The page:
Your feet are flat - let's run them that way

Wanna run long? Forget about running

"A chain is no stronger than its weakest link"

Most, if not all, distance runners certainly don't seem to neglect their high milage training. 100 or even 200 mile weeks aren't unheard of.

But if putting in thousands of miles in training is the way to prepare for going long, why do so many runners blow up when the going gets tough?

Photo credit:'ll tell you why: they don't realize that it's not about the running at all.

Confused? Let me elaborate...

Need a crowbar?

Most endurance athletes subscribe to the no pain, no gain train of thought, and basically train themselves into the ground.

As a runner friend of mine who runs a lot of miles puts it: "If it thrashes your legs, it's gotta be good training".

I usually reply: "Well, why don't you just beat your legs with a crowbar for an hour and a half instead? You could watch TV at the same time and STILL wreck your legs". (you can tell our conversations are carried out in the thinnest intellectual air...)

If only putting in a consistent hard training effort was all it took, everyone could be a great endurance athlete. Well guess what: everyone can, and it doesn't even take kamikaze training.

Building true resilience

Of course you have to train for distance running in order to get there, but you need to pay just as much attention to a lot of other things too, or the running won't matter.

If you lag behind in any of these extra focus areas, your running performance will suffer and you can not make up for it by running more miles.

We could go into endless detail about each item in this list but for now I'll just mention them all briefly to ensure that they're on your radar in the first place.

In no particluar order:

  • Sleep
    Probably the most overlooked element in training. You don't get stronger when you train, you get stronger when you rest and sleep. Don't bust your butt to chisel in hard training if you can't follow up with good sleep, or you will start to spiral your health downwards.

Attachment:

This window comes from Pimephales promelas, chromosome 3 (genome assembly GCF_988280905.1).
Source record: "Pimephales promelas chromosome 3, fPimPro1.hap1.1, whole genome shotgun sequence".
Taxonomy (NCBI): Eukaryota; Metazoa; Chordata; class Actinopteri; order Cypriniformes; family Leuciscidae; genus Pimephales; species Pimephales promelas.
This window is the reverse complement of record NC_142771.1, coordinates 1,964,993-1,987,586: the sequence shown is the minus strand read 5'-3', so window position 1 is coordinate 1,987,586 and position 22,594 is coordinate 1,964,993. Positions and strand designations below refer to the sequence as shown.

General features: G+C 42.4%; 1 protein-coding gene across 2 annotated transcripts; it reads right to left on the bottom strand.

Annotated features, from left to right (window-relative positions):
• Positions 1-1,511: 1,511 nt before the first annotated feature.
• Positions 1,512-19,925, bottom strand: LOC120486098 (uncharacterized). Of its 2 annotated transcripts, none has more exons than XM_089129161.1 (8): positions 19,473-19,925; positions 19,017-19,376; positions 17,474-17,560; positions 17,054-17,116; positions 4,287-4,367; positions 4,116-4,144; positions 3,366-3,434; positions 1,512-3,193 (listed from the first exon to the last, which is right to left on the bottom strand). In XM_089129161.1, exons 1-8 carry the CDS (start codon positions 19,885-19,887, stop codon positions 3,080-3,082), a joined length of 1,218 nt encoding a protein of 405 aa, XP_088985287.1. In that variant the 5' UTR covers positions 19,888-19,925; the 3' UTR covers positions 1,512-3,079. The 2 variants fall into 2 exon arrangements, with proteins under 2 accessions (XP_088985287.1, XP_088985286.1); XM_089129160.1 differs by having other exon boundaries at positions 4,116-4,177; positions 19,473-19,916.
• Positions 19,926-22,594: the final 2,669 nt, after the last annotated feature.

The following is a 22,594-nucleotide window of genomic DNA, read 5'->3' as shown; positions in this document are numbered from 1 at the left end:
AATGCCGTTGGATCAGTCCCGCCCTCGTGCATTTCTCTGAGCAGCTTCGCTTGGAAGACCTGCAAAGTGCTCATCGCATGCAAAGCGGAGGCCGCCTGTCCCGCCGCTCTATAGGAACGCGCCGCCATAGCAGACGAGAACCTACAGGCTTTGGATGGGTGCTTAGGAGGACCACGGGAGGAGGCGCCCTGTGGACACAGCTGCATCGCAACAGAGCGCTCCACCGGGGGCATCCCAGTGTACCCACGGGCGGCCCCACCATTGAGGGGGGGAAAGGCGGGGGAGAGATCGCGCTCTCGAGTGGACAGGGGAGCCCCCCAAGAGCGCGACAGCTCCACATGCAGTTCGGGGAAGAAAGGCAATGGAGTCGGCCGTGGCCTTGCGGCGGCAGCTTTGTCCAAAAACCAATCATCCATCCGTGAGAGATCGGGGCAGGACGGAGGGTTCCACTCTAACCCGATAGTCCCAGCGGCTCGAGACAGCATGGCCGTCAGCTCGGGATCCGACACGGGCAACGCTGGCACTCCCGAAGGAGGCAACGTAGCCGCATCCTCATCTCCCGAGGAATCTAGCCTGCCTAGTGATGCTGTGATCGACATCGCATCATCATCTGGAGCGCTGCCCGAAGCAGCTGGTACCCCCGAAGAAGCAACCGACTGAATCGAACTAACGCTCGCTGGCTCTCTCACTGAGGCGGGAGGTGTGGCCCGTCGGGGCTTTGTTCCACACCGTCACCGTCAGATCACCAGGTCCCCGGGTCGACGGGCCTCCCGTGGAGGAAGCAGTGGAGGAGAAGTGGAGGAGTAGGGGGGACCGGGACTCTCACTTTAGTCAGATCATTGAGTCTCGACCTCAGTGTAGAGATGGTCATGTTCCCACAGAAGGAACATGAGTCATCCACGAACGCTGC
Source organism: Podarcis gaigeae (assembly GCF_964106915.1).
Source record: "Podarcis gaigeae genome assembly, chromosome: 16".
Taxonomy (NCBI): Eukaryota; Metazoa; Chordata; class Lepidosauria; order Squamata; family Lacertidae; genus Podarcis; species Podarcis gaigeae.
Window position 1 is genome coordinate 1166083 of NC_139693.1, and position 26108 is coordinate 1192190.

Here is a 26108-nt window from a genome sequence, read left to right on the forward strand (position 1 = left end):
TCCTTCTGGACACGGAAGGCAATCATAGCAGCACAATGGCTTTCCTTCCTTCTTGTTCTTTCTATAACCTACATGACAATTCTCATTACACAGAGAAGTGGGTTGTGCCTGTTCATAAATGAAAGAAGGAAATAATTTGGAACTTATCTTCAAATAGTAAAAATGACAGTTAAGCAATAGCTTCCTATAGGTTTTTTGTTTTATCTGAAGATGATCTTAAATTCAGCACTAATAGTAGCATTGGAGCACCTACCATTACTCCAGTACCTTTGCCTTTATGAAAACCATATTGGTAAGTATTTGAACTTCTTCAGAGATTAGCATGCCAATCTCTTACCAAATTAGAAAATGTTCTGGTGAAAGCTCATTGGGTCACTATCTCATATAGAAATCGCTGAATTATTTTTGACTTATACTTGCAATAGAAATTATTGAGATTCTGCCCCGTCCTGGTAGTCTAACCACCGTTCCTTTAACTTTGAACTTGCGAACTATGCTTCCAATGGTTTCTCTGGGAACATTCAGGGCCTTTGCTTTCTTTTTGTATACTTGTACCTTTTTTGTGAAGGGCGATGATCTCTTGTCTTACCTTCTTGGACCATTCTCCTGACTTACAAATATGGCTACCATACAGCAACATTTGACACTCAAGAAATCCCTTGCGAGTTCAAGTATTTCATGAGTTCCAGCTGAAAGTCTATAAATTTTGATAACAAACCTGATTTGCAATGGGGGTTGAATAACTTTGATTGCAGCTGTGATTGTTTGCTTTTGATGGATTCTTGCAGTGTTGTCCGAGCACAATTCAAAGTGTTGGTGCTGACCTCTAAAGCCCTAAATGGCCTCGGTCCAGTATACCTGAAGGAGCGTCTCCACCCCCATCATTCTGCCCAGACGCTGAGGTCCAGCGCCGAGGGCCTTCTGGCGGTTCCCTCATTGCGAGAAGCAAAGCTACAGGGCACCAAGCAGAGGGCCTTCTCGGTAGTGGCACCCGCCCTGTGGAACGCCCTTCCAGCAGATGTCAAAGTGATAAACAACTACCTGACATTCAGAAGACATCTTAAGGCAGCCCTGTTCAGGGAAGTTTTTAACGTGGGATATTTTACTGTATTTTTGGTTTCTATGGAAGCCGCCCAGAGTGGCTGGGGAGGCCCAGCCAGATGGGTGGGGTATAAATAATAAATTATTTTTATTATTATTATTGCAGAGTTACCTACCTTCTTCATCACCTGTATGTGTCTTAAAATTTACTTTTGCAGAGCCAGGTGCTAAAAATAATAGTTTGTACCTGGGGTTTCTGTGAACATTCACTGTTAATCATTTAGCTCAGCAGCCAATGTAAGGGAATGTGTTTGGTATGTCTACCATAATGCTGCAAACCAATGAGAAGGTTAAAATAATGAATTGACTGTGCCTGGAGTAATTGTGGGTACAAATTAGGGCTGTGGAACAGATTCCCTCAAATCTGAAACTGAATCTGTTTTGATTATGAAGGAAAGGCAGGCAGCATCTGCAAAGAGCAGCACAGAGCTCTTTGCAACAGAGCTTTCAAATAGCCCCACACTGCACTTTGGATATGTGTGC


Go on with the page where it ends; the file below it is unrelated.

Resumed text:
Sleep is definitely the cheapest, most potent doping you can ever get your hands on. As The Fruitarian once put it in an interview: "I could run 50 miles every day, if only I would get 10 hours of sleep too".

    Aim to get eight hours of quality sleep each night, and as much as possible before midnight.
  • Diet/nutrition
    It seems obvious that endurance athletes should strive towards some type of LCHF diet in order to become better fat burners. This is a religious topic though, so let's just close it at striving towards a balanced diet without too much junk. 

    Read Metabolic Efficiency Training to see how simple it really is to become a fat burning machine.
  • Strength work
    Most runners are weaklings. I'm not saying that you should become an olympic weight lifter in order to run better (though you certainly would), but do incorporate strength training into your training routine, and use free weights - or simply your own body weight - instead of hitting the stupid machine parks in the gym. 

    I'll do my best to translate my strength training for runners article ASAP, but until then, try a Google Translate on the thing if you want some strength training inspiration.
  • Mobility
    Defined as strength + flexibility = mobility, this is what you want. No need to be a flexible rubber band if you don't have the strength to keep it all together. This also explains why there isn't a "flexibility" bullet in this list.
  • Running form
    Since this is how I a make a living, obviously I'm big on this one. What good is it to run lots of miles if it's all carried out with the elegance of a pinguin.

    All movement should be efficient and elegant. All other sports obsess about technique - of course we need to do the same as runners. You can check out Running Injury Free for more on this slot.
  • Diversity in training
    Do you run all your miles in the same pace, day in, day out? My favorite quote from Train Hard, Win Easy by Toby Tanser on the training methods of Kenyan runners: "Your slow runs are too fast and your fast runs are too slow". 

    For inspiration on how to shake things up, read Go Hard and Then Go Home by my friend Steve, a.k.a the Sock Doc.
  • Endurance training
    Finally. Of course you need to carry out endurance training and longer runs in order to tackle ultra marathons, but don't pay any more attention to running than to all of the above...

Now grade yourself in all of these and make one simple pledge: Focus your efforts on the items with the lowest score - I bet you won't find that you need to put in more miles of running.

Don't fool yourself into believing that more running can fix all the other vectors, or you too will blow up on race day or break down and injure yourself before even making it to the start line.

Build the strongest, most resilient chain possible, and when people ask whether you're putting in the required miles for going long, just smile and wave.

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